Necessary Normative Theories
Are there normative theories that are necessarily part of any mosaic? What normative theories, if any, are necessary for the process of scientific change to occur?
The process of scientific change may necessitate the presence of certain normative theories. It is important to find out if there are such necessary normative theories and, if so, what theories these are.
In the scientonomic context, this question was first formulated in 2017. The question is currently accepted as a legitimate topic for discussion by Scientonomy community.
In Scientonomy, the accepted answer to the question is:
- In order for the process of scientific change to be possible, the mosaic must necessarily contain at least one employed method.
|Community||Accepted From||Acceptance Indicators||Still Accepted||Accepted Until||Rejection Indicators|
|Scientonomy||15 February 2017||The question was missing and was added by the editors of the encyclopedia in early 2023. However, it is safe to say that it has been de facto accepted since the acceptance of Sebastien's ontology in 2017.||Yes|
If an answer to this question is missing, please click here to add it.
Necessary Method theorem (Barseghyan-2015) states: "In order for the process of scientific change to be possible, the mosaic must necessarily contain at least one employed method."
According to the non-empty mosaic theorem, there must be at least one element present in a mosaic. The Necessary Method theorem specifies that this element must be a method. That is, "one method is a must for the whole enterprise of scientific change to take off the ground".1
What would this method be? As per Barseghyan (2015):
This necessary method cannot be substantive. Since a substantive method is necessarily based on at least one contingent proposition, it is not a necessary element of any mosaic. Indeed, any substantive method can become employed after the acceptance of those contingent propositions on which it is based. Of course, in some mosaics, substantive methods can also be present from the outset. Moreover, it is quite likely that even the earliest of mosaics tacitly contained some primitive substantive methods (e.g. “trust your senses”, or “trust the chieftain”). Yet, the key theoretical point is that no substantive method is necessarily part of any mosaic, for a substantive method can become employed after the acceptance of the theories on which it is based.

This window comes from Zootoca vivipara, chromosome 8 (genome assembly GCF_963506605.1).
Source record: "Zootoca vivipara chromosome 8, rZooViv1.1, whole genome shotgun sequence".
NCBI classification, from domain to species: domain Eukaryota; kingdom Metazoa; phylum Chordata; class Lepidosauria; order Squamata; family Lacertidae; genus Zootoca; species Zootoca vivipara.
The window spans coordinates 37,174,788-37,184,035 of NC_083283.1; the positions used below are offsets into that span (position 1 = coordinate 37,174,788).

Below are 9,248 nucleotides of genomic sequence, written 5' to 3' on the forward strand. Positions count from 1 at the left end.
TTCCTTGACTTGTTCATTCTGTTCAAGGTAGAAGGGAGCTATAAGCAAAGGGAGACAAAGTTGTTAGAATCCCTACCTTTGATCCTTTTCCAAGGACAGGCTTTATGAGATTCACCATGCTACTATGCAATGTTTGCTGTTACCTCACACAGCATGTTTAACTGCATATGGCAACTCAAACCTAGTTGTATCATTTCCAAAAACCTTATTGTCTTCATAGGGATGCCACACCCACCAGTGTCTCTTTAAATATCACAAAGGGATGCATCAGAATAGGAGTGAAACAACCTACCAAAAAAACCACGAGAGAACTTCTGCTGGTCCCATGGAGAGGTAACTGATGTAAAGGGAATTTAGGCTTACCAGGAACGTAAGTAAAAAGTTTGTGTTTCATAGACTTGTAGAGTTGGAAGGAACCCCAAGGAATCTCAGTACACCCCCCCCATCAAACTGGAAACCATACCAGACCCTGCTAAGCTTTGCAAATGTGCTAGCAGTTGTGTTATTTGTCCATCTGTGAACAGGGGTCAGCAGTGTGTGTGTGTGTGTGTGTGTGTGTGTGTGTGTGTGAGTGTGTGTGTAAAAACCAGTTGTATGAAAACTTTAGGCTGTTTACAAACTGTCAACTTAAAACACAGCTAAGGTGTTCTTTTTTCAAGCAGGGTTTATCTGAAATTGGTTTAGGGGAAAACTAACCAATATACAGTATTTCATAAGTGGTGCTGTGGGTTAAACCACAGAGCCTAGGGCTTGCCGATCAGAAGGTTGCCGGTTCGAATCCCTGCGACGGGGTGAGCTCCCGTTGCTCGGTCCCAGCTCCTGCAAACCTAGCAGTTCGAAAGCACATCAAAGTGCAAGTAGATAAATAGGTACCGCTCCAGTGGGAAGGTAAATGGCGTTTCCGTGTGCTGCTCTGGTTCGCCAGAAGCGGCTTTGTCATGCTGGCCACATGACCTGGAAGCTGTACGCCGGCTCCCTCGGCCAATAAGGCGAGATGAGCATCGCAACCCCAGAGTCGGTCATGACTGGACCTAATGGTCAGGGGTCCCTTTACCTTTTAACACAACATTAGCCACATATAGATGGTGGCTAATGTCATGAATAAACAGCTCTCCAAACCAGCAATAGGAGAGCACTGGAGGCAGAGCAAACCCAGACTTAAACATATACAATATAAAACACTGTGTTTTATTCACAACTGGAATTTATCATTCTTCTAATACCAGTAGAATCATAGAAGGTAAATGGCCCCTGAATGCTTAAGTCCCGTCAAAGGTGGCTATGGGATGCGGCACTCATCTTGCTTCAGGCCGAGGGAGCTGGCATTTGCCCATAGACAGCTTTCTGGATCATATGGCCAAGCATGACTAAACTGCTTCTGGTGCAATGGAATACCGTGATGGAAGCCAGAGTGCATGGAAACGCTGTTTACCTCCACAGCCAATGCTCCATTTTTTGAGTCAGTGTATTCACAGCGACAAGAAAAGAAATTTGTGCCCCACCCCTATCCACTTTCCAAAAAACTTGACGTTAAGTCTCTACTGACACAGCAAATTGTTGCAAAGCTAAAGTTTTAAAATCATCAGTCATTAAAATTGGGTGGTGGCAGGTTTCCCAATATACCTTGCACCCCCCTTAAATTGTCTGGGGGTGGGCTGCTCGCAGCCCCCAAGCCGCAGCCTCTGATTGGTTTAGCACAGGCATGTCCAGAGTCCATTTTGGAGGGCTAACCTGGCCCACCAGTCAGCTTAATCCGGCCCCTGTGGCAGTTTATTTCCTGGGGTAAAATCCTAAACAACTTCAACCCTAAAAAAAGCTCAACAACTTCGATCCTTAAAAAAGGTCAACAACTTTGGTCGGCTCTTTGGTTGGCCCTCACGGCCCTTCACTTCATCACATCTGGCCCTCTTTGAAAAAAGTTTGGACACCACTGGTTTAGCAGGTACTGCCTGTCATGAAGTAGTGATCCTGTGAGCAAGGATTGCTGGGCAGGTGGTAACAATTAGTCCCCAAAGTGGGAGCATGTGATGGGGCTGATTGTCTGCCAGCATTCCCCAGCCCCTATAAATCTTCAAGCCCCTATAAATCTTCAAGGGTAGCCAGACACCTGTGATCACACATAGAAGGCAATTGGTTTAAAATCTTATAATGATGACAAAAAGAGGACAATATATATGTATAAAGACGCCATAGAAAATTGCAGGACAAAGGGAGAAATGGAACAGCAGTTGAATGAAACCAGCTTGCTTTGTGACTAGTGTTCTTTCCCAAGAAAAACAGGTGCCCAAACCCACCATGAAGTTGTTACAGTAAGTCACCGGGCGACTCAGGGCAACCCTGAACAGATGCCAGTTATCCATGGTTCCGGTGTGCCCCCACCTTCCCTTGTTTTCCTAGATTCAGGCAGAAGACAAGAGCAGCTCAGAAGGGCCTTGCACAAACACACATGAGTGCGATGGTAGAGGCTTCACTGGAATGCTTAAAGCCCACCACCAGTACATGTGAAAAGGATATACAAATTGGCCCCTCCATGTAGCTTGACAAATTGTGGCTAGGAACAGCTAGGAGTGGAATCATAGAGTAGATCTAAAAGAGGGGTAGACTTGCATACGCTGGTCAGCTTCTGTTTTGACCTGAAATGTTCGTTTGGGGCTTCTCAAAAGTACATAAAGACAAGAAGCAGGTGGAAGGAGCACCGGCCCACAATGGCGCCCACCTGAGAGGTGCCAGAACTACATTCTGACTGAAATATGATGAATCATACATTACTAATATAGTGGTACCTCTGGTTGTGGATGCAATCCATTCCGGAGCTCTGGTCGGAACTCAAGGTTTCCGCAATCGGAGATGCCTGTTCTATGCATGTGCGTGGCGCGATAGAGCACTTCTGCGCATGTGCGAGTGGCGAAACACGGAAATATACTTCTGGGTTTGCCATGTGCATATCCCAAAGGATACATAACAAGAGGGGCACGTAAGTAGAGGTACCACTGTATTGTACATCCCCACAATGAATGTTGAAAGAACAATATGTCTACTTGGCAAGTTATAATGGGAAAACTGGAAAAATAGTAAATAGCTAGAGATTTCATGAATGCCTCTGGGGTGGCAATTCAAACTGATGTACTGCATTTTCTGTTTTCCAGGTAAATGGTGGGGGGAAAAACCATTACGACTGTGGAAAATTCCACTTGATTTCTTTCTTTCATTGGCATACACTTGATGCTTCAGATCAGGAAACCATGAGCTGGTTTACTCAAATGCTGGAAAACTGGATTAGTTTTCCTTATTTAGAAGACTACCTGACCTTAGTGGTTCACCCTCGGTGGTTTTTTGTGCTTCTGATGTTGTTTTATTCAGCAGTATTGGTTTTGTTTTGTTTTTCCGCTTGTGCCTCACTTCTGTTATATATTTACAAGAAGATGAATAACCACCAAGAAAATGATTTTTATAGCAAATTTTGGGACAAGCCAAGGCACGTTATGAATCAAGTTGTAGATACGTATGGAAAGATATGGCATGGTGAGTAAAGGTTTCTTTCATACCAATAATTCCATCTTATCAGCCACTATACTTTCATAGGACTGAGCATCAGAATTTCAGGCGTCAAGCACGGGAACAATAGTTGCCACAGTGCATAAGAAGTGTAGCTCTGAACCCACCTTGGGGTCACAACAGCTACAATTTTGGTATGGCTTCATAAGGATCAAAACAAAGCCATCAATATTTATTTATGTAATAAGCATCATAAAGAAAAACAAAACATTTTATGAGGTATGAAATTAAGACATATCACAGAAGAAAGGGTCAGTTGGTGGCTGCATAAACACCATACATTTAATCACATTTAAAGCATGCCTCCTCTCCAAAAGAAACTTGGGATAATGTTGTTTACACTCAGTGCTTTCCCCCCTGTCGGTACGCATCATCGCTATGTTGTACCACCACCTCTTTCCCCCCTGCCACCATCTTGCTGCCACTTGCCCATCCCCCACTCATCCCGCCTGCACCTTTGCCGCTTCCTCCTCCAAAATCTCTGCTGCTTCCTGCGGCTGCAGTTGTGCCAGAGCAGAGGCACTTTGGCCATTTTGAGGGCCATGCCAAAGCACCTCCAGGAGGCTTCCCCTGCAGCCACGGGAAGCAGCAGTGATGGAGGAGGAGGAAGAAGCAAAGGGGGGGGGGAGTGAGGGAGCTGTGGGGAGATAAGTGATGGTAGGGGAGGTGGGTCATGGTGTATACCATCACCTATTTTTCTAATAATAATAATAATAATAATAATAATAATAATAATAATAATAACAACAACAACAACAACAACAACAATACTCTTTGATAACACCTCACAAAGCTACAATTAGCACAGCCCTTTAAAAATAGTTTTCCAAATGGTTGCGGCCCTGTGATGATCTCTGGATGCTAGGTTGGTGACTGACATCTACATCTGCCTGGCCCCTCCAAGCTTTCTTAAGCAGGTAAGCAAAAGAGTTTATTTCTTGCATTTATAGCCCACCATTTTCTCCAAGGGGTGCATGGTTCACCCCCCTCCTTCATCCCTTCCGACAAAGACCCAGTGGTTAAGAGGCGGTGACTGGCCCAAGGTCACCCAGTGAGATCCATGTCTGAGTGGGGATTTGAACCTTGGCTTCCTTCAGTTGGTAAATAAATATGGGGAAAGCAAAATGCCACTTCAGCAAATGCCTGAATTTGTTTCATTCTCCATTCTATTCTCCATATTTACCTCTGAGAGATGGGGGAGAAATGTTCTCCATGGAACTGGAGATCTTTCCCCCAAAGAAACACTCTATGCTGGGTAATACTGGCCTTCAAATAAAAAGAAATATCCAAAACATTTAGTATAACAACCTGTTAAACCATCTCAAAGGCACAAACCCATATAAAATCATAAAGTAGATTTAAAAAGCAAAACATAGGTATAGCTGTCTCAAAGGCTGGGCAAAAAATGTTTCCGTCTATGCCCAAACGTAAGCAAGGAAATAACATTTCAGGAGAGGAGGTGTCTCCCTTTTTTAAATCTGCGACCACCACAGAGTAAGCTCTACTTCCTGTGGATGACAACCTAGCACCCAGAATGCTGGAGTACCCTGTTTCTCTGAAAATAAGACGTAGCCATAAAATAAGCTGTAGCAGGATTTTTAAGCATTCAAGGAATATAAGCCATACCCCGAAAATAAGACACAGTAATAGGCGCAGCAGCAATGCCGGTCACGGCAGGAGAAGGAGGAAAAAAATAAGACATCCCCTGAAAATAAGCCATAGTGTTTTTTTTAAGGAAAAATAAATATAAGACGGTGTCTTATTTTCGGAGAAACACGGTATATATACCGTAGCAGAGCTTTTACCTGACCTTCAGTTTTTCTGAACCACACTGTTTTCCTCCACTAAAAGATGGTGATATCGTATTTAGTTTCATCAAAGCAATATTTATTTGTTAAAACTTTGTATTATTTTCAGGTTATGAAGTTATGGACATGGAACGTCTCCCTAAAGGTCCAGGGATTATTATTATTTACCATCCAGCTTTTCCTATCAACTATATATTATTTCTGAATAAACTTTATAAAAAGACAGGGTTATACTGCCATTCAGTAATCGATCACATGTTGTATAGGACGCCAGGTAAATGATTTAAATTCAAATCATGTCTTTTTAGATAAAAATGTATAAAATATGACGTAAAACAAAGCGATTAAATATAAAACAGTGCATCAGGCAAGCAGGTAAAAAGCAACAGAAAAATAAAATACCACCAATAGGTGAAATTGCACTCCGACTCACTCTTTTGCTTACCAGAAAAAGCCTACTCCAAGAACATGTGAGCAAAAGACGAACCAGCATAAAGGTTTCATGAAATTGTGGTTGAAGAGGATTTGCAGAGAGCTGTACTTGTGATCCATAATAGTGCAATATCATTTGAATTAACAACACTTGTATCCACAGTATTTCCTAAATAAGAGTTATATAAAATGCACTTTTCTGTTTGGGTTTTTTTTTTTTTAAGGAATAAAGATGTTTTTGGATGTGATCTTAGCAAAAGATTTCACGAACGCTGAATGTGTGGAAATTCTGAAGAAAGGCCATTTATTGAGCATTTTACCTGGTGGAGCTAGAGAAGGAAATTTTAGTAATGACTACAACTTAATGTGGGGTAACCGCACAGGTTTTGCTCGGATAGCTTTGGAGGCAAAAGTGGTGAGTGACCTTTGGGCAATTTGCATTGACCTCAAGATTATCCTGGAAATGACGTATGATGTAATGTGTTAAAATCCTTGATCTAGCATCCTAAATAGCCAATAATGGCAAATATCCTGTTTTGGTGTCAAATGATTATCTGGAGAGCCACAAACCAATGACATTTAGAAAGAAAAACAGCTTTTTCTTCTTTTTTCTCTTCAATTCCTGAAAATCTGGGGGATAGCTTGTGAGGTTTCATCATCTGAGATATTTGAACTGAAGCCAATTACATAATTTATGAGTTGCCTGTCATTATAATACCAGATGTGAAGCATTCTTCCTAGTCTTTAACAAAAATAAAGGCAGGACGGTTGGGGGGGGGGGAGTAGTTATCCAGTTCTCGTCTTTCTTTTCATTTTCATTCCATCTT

Therefore, the necessary method is not substantive, but procedural, i.e. it doesn’t presuppose any contingent propositions. But it is a procedural method of a very special kind in that it cannot presuppose any propositions whatsoever: "the method that is necessarily present in any mosaic is not based on any propositions".1
In other words, it must be the most abstract of all methods. Any concrete method is an implementation of a more abstract method. Any concrete method is a logical consequence of the conjunction of some accepted theories and that abstract method (by the third law). Thus, a concrete method can become employed after the acceptance of the propositions on which it is based. Therefore, what we are looking for is the most abstract of all possible requirements.
We have come across that requirement on many occasions: the most abstract requirement to accept only the best available theories. This basic requirement is the most abstract of all, for it does not presuppose any other methods or theories. It is not surprising given that this abstract method is only a restatement of the definition of acceptance: this abstract method basically says that a theory is acceptable when it is the best available description of its object. But since this abstract requirement isn’t based on any theories, it cannot become accepted; it must be built into any mosaic from the outset.
As vague and unrestricting as this method is, it nevertheless performs two very important functions. First, it indicates the main goal of the whole scientific enterprise – the acquisition of best available descriptions. Second, being a link between accepted theories and more concrete methods, it allows us to modify our methods as we learn new things about the world, i.e. it allows for concrete methods to become employed as we accept new theories. In short, it is this abstract requirement that makes the process of scientific change possible.1
That is, any other method can be conceived as a deductive consequence of the conjunction of this abstract method and some accepted theories:
This question is a subquestion of Necessary Theories. It has the following sub-topic(s):
- Barseghyan, Hakob. (2015) The Laws of Scientific Change. Springer.